n aperture Lab 9 - Due 7 PM on Nov 8, 2011
Geo5053 - Remote Sensing, UTSA
Student name: _______________
Page 1 of 3
Objective: Learn some basics of radar remote sensing and interpretation.
Part I: Concepts and short questions (show all math):
1. Summarize the similarities and differences between real aperture radar and synthetic aperture radar.
Be as detailed as possible, and do not use *only* the lecture notes.
2. Explain the similarities and differences between reflected energy for passive remote sensing and
3. Explain backscatter coefficient and the parameters affecting it. You may refer to this website for a
better and detailed explanation:
ameters_affecting.htm.
4. Pick two active radar satellite systems and explain them in detail (in terms of wavelengths or
frequencies, resolution, repeatability, launch date, application, etc.)
5. Range Resolution (Rr): A SLAR (Side-Looking Airborne Radar) system with a pulse duration, t, of
0.1 &times; 10-6 seconds, is used to obtain images of targets at a depression angle, γ, of 30 degrees.
a. According to the equation discussed in lecture, the range resolution, Rr, is how many meters?
b. How many meters would Rr be if the pulse duration were 0.05 &times; 10-6 seconds?
c. How many meters would Rr be if the depression angle were 15 degrees?
6. You have been commissioned by the U.S. Forest Service to conduct a SLAR mission to resolve and
count rows of planted pine that are spaced at intervals of 20 meters. The pilot for this mission proposes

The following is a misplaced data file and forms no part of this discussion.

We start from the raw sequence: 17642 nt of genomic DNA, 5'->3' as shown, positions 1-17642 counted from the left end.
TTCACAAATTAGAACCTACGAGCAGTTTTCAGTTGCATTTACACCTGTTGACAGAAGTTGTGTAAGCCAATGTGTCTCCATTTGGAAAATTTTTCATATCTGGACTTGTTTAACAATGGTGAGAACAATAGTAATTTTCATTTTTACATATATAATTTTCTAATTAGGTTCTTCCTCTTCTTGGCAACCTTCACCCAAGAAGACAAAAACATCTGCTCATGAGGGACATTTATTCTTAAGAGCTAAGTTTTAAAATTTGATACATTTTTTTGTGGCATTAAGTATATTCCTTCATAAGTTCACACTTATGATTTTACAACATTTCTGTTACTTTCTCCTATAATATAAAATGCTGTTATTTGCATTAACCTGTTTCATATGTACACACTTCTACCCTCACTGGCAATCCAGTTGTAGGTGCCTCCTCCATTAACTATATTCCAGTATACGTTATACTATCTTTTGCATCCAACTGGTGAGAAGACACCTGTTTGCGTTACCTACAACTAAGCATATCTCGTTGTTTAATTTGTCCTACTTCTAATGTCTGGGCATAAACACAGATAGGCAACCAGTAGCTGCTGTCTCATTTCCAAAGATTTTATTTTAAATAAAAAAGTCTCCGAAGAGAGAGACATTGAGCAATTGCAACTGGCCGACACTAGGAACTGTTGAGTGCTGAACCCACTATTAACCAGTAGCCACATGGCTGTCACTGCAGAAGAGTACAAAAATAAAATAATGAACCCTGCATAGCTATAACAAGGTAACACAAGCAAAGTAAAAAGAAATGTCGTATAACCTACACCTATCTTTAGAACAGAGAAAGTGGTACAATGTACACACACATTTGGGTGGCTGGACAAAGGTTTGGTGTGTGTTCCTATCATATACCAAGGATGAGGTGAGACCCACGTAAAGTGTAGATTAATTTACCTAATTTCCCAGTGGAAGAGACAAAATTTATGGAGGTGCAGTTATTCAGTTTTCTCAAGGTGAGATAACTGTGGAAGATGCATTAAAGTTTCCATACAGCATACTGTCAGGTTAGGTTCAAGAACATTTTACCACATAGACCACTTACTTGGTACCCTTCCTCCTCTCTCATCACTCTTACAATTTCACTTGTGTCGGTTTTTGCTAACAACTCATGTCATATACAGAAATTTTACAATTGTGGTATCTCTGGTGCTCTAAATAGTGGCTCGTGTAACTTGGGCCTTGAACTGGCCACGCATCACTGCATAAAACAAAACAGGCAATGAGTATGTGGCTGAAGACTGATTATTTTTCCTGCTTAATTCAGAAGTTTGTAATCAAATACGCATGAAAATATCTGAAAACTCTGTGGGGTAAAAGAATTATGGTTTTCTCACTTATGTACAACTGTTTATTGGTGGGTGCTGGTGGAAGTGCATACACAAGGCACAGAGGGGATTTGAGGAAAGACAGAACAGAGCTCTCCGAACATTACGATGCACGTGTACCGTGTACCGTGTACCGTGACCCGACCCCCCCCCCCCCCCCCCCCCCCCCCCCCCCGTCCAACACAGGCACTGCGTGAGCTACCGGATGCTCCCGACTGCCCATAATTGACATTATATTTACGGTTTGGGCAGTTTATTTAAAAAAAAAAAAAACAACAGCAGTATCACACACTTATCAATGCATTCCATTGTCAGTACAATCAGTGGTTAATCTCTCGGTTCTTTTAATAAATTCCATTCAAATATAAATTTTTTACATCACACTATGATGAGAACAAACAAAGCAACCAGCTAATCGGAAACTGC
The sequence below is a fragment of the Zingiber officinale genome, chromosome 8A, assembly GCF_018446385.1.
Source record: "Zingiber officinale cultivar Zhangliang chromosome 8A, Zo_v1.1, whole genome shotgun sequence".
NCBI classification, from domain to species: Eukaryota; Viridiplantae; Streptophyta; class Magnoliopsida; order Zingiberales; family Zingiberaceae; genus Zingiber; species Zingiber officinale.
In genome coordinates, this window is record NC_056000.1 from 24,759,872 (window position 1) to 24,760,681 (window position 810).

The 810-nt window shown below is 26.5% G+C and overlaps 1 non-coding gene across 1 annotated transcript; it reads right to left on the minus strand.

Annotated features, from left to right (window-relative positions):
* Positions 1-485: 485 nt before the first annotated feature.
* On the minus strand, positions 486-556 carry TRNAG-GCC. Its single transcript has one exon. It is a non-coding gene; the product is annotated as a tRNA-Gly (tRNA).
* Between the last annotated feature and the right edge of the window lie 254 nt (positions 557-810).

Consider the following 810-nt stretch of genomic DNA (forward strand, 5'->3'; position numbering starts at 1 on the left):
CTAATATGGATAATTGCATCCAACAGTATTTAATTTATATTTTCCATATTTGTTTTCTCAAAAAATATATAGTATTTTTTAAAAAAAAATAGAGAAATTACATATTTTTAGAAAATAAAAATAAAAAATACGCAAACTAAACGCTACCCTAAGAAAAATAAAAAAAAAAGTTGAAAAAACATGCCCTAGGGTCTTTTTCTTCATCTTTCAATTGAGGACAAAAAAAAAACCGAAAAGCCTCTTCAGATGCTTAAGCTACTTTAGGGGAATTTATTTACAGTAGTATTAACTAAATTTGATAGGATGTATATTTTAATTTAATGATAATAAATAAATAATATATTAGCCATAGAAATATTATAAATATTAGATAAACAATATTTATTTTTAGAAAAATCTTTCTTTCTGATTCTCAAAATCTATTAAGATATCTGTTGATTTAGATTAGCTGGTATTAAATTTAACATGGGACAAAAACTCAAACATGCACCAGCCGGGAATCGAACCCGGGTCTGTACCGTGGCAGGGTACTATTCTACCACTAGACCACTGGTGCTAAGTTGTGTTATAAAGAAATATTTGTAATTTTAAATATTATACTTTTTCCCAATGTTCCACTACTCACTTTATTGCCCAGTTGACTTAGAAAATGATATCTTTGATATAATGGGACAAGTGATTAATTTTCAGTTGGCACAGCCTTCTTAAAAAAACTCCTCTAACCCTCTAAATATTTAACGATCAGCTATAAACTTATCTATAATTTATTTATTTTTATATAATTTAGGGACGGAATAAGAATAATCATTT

a flight plan that would image trees at a depression angle of 20 degrees.
a. For a SLAR system with a pulse duration of 0.1 &times; 10-6 seconds, will the trees be resolved?
b. Describe two equipment modifications that could be made on the SLAR transmitter to improve
range resolution.
7. Azimuth Resolution: An X-band (wavelength = 3 cm) real aperture SLAR antenna has a length, D,
of 400 cm.
a. For a slant range distance, S, of 40 km, use the equations discussed in lecture to calculate the
azimuth resolution.
b. This system will acquire images of pine trees that are spaced at intervals of 100 m in the azimuth
direction. What is the maximum slant range, S, at which the pilot can fly the mission and still be able
Lab 9 - Due 7 PM on Nov 8, 2011
Geo5053 - Remote Sensing, UTSA
Student name: _______________
Page 2 of 3
to resolve the trees?
8. The range resolution of Synthetic Aperture Radar (SAR) can be calculated as the same way as for
real aperture radar. But the calculation for the azimuth resolution is much easier for the SAR compare
with for the real aperture radar.
a. If the radar system in question 7 is a SAR system, calculate the X-band azimuth resolution, Ra.
b. Does this SAR system resolve the trees?
9. One way to remove speckle noise for SAR imagery is to divide the synthetic aperture length into N
segments. Each segment is processed independently to form either an intensity or an amplitude SAR
image. The N images are then summed together to form an N-looks SAR image. This process reduces
the speckle noise, but degrades the resolution.
a. Calculate the resolution for question 8, when the number of looks is 4.
b. Calculate the resolution for question 8, when the number of looks is 16.
Lab 9 - Due 7 PM on Nov 8, 2011
Geo5053 - Remote Sensing, UTSA
Student name: _______________
Page 3 of 3
Part II. Application
Two satellite images below show water chestnut floating on most of the surface of Tivoli South Bay,
NY. Assume environmental conditions for the 1998 and 1993 images are exactly the same. Explain
why the radar return is different between C-band and L-band. (5 pts)
Tivoli South Bay, NY
Tivoli South Bay, NY
Left image: RADARSAT, (C-band, HH polarization), August 10, 1998
Right image: JERS-1, (L-band, HH polarization), July 3, 1993